The bar going into tonight seemed to be double-digits...if Obama won by double-digits, he could claim a clear victory. If Clinton had kept his margin to single-digits, her campaign could have claimed a moral victory. Right now, with 85% of the precincts in, Obama is up 58-41%, showing that he exceeded expectations yet again. This may be the most striking thing about the (soon to be) 10 state winning streak...in most of these contests he hasn't just won, he has won big, and exceeded expectations at every turn.
One interesting note is that the composition of the Democratic electorate was almost exactly as it was in 2004. According to exit polls, 9% of those voting in the Democratic primary were Republicans, 28% were independents, and 62% were Democrats. The high turnout among independents and Republicans helped Obama widen his margin of victory, but he even won Democrats 53-46%.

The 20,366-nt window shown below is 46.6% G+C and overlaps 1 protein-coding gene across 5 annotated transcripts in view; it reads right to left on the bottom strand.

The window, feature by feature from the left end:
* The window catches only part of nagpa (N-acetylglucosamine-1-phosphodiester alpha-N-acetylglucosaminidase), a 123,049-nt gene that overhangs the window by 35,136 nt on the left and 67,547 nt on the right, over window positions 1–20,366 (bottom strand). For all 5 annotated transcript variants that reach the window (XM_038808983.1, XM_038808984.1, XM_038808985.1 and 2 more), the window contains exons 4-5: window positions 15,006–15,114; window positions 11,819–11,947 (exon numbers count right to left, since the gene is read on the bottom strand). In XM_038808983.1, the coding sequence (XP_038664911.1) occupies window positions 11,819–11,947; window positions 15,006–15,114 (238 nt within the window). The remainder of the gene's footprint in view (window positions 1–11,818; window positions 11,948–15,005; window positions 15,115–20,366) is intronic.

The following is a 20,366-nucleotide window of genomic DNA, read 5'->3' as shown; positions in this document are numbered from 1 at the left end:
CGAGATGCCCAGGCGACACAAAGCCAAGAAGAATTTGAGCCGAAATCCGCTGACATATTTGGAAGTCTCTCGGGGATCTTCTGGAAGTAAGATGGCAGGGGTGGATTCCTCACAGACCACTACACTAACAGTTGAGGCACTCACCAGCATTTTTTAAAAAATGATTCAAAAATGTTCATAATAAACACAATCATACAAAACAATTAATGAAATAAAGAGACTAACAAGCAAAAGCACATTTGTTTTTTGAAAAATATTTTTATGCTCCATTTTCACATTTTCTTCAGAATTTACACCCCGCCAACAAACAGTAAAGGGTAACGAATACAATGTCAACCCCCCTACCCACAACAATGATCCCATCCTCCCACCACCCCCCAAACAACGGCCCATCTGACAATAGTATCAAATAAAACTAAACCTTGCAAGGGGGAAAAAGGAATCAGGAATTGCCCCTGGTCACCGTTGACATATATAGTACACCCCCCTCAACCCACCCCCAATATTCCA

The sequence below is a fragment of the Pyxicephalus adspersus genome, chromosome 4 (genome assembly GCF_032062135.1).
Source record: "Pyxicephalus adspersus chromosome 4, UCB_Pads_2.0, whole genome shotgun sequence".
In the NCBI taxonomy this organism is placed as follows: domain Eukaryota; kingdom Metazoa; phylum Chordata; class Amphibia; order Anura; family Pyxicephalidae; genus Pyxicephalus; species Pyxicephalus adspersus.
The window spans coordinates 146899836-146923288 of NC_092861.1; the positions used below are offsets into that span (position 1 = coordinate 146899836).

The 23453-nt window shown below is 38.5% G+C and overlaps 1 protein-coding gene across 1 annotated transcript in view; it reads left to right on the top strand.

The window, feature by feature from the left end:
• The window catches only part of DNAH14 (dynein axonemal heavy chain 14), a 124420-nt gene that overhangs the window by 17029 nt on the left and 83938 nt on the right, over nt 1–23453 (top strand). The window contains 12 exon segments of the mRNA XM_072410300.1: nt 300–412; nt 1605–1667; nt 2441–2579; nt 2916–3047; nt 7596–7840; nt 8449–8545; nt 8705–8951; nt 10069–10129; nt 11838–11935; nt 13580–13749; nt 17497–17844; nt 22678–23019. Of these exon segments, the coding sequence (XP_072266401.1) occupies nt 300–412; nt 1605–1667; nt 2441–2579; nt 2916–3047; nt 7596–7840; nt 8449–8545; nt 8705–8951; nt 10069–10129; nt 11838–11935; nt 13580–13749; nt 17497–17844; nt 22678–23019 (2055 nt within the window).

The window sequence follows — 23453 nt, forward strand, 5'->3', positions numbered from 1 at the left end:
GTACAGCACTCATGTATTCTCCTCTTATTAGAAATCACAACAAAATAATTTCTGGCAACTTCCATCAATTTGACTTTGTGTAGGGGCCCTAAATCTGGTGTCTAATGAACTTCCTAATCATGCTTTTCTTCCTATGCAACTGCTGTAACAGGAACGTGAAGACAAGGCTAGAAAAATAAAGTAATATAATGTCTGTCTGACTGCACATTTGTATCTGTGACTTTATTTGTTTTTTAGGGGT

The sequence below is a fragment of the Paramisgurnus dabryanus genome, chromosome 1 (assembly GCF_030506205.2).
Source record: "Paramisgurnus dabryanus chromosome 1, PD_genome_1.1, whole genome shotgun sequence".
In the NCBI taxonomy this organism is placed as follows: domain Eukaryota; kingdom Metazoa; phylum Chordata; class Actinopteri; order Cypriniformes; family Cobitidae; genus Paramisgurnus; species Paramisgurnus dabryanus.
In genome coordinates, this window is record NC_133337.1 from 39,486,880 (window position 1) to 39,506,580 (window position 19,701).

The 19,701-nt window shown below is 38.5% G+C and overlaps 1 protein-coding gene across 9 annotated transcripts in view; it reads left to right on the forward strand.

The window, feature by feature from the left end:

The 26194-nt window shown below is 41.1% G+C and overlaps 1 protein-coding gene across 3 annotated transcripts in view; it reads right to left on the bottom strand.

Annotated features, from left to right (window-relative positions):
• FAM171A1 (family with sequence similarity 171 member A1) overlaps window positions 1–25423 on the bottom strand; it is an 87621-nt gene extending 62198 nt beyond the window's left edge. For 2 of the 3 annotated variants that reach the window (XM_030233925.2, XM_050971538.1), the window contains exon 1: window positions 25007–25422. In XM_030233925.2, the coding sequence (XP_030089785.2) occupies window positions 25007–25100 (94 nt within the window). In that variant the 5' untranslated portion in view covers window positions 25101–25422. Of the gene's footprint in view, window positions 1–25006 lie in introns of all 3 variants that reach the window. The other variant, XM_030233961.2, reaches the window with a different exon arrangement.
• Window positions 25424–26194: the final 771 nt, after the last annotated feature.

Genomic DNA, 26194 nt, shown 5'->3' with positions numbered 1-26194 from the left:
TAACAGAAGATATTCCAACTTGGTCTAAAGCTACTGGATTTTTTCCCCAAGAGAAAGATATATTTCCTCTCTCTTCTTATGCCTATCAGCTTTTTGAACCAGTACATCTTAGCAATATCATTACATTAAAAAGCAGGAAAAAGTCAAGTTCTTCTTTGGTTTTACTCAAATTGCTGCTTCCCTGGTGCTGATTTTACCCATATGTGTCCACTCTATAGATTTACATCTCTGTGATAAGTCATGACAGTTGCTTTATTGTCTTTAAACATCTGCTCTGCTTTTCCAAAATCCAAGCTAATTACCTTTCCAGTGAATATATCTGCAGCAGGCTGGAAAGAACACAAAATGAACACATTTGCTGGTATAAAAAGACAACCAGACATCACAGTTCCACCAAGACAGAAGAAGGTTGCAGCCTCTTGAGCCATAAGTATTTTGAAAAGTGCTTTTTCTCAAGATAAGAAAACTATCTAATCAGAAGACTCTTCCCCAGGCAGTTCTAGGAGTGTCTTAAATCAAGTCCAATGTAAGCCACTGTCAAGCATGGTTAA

Obama's margin was also wider than what the polls predicted, something that we also saw in last week's primaries. As a result, rather than taking a net gain of 6 delegates from Wisconsin (which is the estimate I generated based on the polls) he will likely take a net 12 delegate advantage from the state.
As has already been widely reported, Obama won white men 63-34% and white women went only very narrowly for Clinton (52-47%). Obama also won union households by about 10%, perhaps helped by his recent union endorsements. He won nearly every demographic except, as the commentators kept pointing out mercilessly, Clinton carried old white women.